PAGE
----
Fruit of the Old Wise Men

Here’s a riddle for you. Which fruit will you most likely eat 28 pounds of this year? I’ll give you a hint: It splits quite nicely under some ice cream. 

Once considered a luxury, the banana became a common fixture in American grocery stores and restaurants in the early 1900s, thanks in large part to Mobile. The city, with its savvy businessmen and bustling port, imported tons upon tons of the tropical fruit from Latin America; it was a lucrative trade that continues to capture public imagination to this day. Unfortunately, today, Mobile’s once thriving banana docks remain alive only in the memories and writings of past residents, yet fortunately, the fruit remains. (Dew Drop banana pudding fans rejoice!) Follow along as we peel back Mobile’s banana history.

Since the 1950s, the Cavendish banana has been the most common variety sold  worldwide. That distinction once belonged to the Gros Michel (aka Big Mike) variety before a fungus known as Panama disease hit the banana plantations of Central America.

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The old scientific name for the plant was Musa sapientum, which is Latin for “fruit of the old wise men.” And considering the far-reaching nutritional benefits of packing a banana in your lunch, those wise men were on to something. Credited with boosting mood and moderating blood sugar, the fruit is low in calories and contains zero fat, sodium and cholesterol. Due
to its high potassium levels,  bananas are actually slightly radioactive. But don’t worry; you’d have to eat 10 million at once for the radiation to kill you.

Did you know monkeys have a more efficient method of peeling bananas? Rather than fighting with the tough stem, monkeys open bananas from the opposite end by gently pinching the top until it splits and peeling from there. By using this technique, the stem then becomes a nifty handle for banana munching

There’s more to the banana than meets the eye. Botanically considered a berry, a banana is the elongated fruit of herbaceous plants in the genus Musa. The fruit grows in clusters on plants that can reach a height of 25 feet. Bananas were first domesticated in Southeast Asia, although Latin America now dominates the world market. Hawaii is the only place in the United States where they are commercially grown. Aloha, banana daiquiris.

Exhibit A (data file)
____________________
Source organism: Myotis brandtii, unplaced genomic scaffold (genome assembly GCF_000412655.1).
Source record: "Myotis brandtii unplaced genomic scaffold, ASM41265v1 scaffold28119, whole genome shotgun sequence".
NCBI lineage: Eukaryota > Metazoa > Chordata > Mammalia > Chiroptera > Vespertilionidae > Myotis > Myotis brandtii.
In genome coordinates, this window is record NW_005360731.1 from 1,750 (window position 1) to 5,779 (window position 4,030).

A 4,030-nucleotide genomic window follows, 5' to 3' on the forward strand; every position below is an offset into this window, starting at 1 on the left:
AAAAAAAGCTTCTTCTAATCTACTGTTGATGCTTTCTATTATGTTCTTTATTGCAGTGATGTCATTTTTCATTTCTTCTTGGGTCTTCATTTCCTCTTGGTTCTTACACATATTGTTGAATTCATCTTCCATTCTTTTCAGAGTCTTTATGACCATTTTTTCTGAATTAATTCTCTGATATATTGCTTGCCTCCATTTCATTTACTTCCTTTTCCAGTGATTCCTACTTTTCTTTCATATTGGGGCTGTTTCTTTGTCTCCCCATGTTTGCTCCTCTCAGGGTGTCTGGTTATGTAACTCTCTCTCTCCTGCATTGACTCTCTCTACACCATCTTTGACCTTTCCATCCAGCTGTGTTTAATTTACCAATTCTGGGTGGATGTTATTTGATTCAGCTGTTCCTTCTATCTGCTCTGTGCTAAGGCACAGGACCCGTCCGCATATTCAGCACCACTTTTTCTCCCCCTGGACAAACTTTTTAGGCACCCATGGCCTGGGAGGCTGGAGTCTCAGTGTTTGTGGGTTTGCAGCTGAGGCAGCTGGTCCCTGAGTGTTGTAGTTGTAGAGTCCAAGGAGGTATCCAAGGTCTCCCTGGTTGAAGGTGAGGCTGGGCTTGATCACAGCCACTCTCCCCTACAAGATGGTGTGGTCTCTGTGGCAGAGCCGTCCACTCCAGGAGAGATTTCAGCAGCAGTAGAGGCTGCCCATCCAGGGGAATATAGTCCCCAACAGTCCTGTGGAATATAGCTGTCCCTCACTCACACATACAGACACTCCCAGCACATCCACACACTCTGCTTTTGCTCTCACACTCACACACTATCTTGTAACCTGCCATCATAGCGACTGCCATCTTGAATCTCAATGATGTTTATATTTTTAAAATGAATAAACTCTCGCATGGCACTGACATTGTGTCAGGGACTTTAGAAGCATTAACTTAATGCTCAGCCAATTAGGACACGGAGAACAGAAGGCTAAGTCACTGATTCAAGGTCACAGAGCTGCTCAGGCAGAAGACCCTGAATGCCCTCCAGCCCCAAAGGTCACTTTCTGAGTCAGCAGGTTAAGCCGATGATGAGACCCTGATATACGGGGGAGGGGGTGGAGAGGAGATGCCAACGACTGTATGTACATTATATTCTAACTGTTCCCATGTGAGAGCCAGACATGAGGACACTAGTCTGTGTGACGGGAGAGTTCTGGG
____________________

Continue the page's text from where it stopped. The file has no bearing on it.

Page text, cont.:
Our history in bananas

  • In his book “The Mobile River, ” historian John Sledge notes, “Mobile had imported bananas since at least the 1820s, but the trade was erratic and the results often disappointing with overripe loads.” In the 1880s and 1890s, the trade was stabilized when American firms bought banana plantations in Costa Rica, Cuba, Honduras,  Nicaragua and Panama.
  • A legendary figure of Mobile’s banana trade, Sam “the Banana Man” Zemurray was a Russian Jew whose family immigrated to America when he was 14. Zemurray got his start in the banana business in 1899 by buying ripened bananas at Mobile’s port (which were usually discarded because they would spoil before reaching market) and selling them locally and along train lines. He later founded the Cuyamel Fruit Company and eventually headed the United Fruit Company for two decades.
  • Colorful memories of Mobile’s banana docks in the early 1900s abound. “I never smell a banana that I’m not taken back to my childhood in Mobile, Ala., ” author Celestine Sibley writes, “and the free fruit you could collect down by the dock and the railroad where they were offloading great, green-gold stems of fruit and hefting them into freight cars — usually to the accompaniment of a lusty work song.”
  • Noted as a tourist destination in the 1930s, Mobile’s exotic banana docks often captured visitors’ imaginations. It wasn’t unusual for a dock worker to discover a large spider or small monkey hidden among the bananas.
  • The remnants of the old banana docks were cleared away in the early 1990s to make way for the Convention Center.
Click here to see a video of the Mobile Banana Docks
during the process of unloading bananas. 


Text by Breck Pappas

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